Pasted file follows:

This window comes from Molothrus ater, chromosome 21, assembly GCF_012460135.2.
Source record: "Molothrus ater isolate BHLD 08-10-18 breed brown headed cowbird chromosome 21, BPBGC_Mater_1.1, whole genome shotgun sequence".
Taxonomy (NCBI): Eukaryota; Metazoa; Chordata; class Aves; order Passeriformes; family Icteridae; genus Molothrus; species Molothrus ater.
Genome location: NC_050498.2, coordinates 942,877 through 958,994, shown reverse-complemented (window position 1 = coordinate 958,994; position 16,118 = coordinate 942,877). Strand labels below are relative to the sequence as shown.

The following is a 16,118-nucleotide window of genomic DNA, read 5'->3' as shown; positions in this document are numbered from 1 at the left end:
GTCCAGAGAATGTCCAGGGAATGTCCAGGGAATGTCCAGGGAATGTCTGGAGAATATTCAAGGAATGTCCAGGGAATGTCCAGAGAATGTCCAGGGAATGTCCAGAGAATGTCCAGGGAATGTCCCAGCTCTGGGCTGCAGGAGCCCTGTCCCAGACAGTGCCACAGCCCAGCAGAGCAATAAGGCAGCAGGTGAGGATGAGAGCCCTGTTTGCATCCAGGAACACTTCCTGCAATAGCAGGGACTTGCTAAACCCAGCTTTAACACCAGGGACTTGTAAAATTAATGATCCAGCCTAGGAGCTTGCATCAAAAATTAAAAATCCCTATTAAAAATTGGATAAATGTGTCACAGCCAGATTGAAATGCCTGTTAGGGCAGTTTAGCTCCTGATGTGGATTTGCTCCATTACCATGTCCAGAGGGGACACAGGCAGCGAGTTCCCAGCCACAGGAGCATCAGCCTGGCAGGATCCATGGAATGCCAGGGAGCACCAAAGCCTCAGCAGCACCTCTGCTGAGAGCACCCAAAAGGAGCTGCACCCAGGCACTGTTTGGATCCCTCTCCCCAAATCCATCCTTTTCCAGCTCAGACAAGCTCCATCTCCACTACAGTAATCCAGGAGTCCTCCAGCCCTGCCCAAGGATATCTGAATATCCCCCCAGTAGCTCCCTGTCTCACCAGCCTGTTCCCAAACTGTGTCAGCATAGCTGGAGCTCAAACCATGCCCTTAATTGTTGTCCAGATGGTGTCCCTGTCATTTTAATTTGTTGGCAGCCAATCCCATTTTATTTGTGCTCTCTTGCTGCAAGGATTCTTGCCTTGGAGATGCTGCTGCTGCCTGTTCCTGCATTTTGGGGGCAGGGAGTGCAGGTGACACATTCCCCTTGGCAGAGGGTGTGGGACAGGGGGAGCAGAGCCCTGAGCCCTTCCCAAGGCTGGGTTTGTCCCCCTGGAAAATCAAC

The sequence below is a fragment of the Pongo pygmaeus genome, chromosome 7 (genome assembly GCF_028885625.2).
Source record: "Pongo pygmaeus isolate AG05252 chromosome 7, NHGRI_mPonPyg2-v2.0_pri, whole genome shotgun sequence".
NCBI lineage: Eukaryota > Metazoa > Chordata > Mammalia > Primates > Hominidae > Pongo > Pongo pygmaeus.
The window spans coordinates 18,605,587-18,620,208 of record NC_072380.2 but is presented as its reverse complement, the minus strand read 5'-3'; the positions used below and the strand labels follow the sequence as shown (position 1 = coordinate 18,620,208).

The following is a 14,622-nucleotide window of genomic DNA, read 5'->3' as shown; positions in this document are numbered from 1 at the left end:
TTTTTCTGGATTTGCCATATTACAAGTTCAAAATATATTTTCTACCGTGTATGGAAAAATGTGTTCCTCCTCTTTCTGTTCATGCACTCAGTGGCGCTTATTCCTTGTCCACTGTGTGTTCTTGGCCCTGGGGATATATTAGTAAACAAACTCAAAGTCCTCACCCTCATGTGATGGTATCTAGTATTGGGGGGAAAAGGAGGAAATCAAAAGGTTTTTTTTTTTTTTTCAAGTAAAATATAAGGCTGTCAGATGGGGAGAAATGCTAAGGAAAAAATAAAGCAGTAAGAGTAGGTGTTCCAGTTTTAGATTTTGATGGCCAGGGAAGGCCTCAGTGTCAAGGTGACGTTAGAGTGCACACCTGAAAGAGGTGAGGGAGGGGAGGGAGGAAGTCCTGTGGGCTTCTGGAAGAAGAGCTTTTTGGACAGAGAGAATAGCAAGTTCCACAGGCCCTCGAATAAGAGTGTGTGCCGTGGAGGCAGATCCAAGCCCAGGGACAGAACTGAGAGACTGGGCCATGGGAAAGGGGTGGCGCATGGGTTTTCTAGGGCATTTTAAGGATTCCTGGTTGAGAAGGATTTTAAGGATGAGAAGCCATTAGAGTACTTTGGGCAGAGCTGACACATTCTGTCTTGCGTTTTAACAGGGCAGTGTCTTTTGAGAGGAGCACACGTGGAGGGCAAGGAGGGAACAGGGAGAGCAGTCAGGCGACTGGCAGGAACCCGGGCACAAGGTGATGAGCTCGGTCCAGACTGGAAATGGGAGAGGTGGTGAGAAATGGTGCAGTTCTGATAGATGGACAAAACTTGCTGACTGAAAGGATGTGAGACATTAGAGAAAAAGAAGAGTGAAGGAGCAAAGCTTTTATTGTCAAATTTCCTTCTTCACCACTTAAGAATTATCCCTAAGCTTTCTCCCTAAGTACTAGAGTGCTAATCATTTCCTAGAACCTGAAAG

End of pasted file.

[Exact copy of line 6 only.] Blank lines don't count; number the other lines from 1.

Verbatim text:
GTCCAGAGAATGTCCAGGGAATGTCCAGGGAATGTCCAGGGAATGTCTGGAGAATATTCAAGGAATGTCCAGGGAATGTCCAGAGAATGTCCAGGGAATGTCCAGAGAATGTCCAGGGAATGTCCCAGCTCTGGGCTGCAGGAGCCCTGTCCCAGACAGTGCCACAGCCCAGCAGAGCAATAAGGCAGCAGGTGAGGATGAGAGCCCTGTTTGCATCCAGGAACACTTCCTGCAATAGCAGGGACTTGCTAAACCCAGCTTTAACACCAGGGACTTGTAAAATTAATGATCCAGCCTAGGAGCTTGCATCAAAAATTAAAAATCCCTATTAAAAATTGGATAAATGTGTCACAGCCAGATTGAAATGCCTGTTAGGGCAGTTTAGCTCCTGATGTGGATTTGCTCCATTACCATGTCCAGAGGGGACACAGGCAGCGAGTTCCCAGCCACAGGAGCATCAGCCTGGCAGGATCCATGGAATGCCAGGGAGCACCAAAGCCTCAGCAGCACCTCTGCTGAGAGCACCCAAAAGGAGCTGCACCCAGGCACTGTTTGGATCCCTCTCCCCAAATCCATCCTTTTCCAGCTCAGACAAGCTCCATCTCCACTACAGTAATCCAGGAGTCCTCCAGCCCTGCCCAAGGATATCTGAATATCCCCCCAGTAGCTCCCTGTCTCACCAGCCTGTTCCCAAACTGTGTCAGCATAGCTGGAGCTCAAACCATGCCCTTAATTGTTGTCCAGATGGTGTCCCTGTCATTTTAATTTGTTGGCAGCCAATCCCATTTTATTTGTGCTCTCTTGCTGCAAGGATTCTTGCCTTGGAGATGCTGCTGCTGCCTGTTCCTGCATTTTGGGGGCAGGGAGTGCAGGTGACACATTCCCCTTGGCAGAGGGTGTGGGACAGGGGGAGCAGAGCCCTGAGCCCTTCCCAAGGCTGGGTTTGTCCCCCTGGAAAATCAAC